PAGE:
Any human being will attest to the experience of duality, a necessary process that enables conscious awareness to unfold in the subject or, in other words, the subject becomes aware as a result of these experiences. In the initial stages, most people are not conscious of these things but accept them in time (kāla) and space (deśa) lawfully. At one time or another, pleasure (sukha) is experienced and is usually followed by pain (duhkha), its polar opposite; joy by sorrow, cold by heat and so forth. This sequence of events is both inherent in Nature (Prakŗti) and lawful.
Due to its proximity to matter the mind (manas), via the senses of perception (indriyāņi), experiences the ensuing effects of attachment (rāga) and aversion (dveşa) to the objects of the senses. The interaction of the senses with their objects produces a juxtaposition of conflicting vibrations which invariably agitate the mind. From this agitation, the obscuration of the soul (ātmā) follows and, by extension, the sense of seperative existence develops in the subject. The subject suffers as a result. This cycle of suffering perpetuates itself in the consciousness of the subject because the mind becomes habituated in thinking that it needs something tangible to complete it.
The Iśvara Upāsanā or Communion Prayer begins with the chanting of the holy syllable OM. The Yoga Darshana 1:27 states: "The sound denoting that Self is the eternal vibration OM which manifests the grace of the Divine Presence." Whenever OM is uttered vocally, it produces a calming effect on the mind. It temporarily neutralises the thought waves that agitate the mind. It also produces a sense of sacredness in the same and the surrounding environs, and leads one into the present moment. This enables one to accept the status quo and be content (saņţoşa); an awareness of the moment in which everything arises and subsides in its right time and place, lawfully. It is the supreme invocation which denotes the Source of all life and the veneration of That which is eternal. That Source is referred to as the Creator (savitar). Any person who supplicates that Lord (devā) sincerely to intervene and bring about a removal (viśwam) of suffering should understand that, in the final analysis, his allegiance is not to creation as such but to its Creator first, otherwise suffering will continue. There is no greater vice (duritam) than to turn away from the Lord in preference to His gifts! All other vices are mere offshoots or, in other words, a consequence (karma) of this supreme abandonment. We have been given the free choice to seek the Lord or to reject Him. By reversing the issue, we open the way for that Holy Influence to percolate into the deepest recesses of our being so that we may develop those noble (bhadram) qualities; the substratum for a life divine, which leads into the experience of ultimate freedom (mokşa).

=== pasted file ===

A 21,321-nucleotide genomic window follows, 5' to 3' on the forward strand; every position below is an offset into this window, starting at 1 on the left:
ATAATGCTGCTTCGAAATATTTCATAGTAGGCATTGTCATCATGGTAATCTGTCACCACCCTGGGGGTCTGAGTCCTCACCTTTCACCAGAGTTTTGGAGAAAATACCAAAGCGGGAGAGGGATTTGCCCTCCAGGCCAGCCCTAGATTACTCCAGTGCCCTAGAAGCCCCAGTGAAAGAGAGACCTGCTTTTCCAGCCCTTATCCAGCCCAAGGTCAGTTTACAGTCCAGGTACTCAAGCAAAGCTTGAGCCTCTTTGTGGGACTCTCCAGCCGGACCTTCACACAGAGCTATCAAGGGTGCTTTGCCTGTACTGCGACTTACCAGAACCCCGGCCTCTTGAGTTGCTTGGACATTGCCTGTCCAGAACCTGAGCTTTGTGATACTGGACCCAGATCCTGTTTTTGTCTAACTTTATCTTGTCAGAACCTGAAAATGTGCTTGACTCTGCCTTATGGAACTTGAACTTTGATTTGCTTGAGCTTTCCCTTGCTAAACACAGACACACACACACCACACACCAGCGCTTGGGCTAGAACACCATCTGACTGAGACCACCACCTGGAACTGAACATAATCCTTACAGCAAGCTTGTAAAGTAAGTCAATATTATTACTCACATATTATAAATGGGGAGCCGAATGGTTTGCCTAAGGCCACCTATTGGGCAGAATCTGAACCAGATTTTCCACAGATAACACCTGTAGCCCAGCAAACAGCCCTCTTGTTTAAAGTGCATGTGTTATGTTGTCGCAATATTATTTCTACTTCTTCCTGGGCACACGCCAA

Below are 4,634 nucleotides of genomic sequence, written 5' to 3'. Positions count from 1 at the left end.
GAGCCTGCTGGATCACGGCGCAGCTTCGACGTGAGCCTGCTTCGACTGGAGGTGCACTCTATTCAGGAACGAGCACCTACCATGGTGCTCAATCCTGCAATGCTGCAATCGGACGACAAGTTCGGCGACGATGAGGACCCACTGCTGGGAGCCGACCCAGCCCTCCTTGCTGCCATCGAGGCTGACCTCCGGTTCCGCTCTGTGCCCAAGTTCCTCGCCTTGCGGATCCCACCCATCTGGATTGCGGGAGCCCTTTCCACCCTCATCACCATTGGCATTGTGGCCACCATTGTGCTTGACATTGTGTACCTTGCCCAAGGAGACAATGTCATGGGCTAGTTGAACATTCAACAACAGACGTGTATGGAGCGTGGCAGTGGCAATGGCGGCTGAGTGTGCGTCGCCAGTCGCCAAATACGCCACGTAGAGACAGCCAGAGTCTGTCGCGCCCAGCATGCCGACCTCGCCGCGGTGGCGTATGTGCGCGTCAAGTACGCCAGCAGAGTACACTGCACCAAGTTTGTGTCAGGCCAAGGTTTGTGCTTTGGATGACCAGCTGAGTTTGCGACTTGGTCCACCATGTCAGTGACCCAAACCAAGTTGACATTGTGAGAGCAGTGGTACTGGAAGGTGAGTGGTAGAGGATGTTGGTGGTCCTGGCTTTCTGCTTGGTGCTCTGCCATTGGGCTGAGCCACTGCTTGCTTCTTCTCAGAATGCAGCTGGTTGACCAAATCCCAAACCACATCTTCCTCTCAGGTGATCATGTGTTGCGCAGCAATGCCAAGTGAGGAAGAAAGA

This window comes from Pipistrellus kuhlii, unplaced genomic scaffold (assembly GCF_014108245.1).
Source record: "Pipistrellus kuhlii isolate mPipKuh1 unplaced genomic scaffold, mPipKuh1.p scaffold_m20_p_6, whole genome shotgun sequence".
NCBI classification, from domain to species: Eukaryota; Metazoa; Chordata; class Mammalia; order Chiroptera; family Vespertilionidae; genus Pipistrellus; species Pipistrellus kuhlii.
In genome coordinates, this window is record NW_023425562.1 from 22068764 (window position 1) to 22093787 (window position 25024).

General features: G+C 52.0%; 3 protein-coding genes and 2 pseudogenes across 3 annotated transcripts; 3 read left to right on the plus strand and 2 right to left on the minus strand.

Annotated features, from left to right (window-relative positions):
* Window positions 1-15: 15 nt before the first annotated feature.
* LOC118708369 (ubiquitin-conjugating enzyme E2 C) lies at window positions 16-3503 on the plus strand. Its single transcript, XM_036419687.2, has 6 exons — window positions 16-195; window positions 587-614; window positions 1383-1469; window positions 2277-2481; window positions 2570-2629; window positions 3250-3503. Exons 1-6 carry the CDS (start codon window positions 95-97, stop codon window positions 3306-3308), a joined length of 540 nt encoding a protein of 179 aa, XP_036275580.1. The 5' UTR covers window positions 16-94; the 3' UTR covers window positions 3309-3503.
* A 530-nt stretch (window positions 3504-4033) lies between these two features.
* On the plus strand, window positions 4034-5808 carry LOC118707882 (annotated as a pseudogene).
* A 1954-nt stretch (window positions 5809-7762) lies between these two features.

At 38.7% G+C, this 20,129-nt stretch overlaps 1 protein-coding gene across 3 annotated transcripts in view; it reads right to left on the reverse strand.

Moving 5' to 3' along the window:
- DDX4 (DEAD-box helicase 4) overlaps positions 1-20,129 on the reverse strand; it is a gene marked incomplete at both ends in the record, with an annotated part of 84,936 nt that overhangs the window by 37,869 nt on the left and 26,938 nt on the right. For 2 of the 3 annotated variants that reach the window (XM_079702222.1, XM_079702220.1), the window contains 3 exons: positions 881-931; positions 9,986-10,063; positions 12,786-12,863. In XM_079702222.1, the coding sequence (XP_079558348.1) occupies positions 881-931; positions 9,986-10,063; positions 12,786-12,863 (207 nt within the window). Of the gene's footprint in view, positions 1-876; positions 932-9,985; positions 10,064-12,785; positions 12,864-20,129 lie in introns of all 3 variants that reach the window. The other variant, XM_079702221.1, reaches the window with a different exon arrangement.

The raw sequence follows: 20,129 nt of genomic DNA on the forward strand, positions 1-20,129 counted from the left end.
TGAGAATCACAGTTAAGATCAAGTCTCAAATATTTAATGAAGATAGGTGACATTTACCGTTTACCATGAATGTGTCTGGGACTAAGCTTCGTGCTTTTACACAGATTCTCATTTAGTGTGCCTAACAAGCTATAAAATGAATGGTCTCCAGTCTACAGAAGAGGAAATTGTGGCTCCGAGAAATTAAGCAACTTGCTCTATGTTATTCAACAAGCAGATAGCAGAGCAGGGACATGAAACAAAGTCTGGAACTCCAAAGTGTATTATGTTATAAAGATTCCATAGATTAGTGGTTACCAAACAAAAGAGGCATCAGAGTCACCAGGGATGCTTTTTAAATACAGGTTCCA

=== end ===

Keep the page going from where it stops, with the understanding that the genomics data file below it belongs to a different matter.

The process of supreme abandonment or renunciation of one's home in the Lord happens as a result of desire (vāsana) and the subsequent externalisation of Life (Prāņa). Initially, before creation (agre) there was only the one indivisible Spirit (Paramātmā) Who desired to play a game (līlā) with Himself. As soon as this desire was expressed, there was a projection of sound vibration, the creative OM. However, the idea of a creation existed in the Divine Mind first in causal form. This sound of the universe (Omkāra) went out of the bosom of the Infinite and due to its spherical expansion in space, there was friction which resulted in the manifestation of prāņa. The Rg Veda 10.190.1 states: "The Law of Heaven and Truth were born of conscious fervour set of fire. From this came stillness of the night, from this the ocean with its waves." This subtle "fire" is said to be "neutral" and exists in a quiescent state and, depending upon certain conditions (more may be said here), it has the potential to metamorphose into any object. Thus, the idea was energised and began to take shape according to a predefined blueprint. The energised idea is referred to as hiraņya garbhah or the golden fetus. It is the "luminous" astral sphere or the rarefied vibrational universe of prāņa which is present behind the veneer of grosser vibrations and, yet, it is also the substratum upon which these depend for their existence. This hiraņya garbhah is "God the Creator" (jātah) in form as INTELLIGENT electro magnetism which is both the motivator, coordinator and sustainer (dādhāra)" of all the worlds" (bhutasya) and their sentient thinking lifeforms. The word earth (pŗthivīm) signifies the firmament of earthly or materialistic vibrations which constitute the physical cosmos as well as the microcosm of the human body (dehah, sthūla śarīra) with their underlying "solar regions," respectively, an oblique reference to hiraņya garbhah. As the "blissful" Lord is the Great Motivator of man's life through the agency of Prāņa, the devotee (sadhaka) prays (havişā) "to that blissful God" (devāya) "with faith and devotion." The Rg Veda 10.191 brings this across beautifully: "O God, the fulfiller of all our desires, you pervade everything animate and inanimate, You shine resplendent in this material world which we, at best describe in words. You grant all the resources necessary for our use. Please grant us material wealth and divine qualities."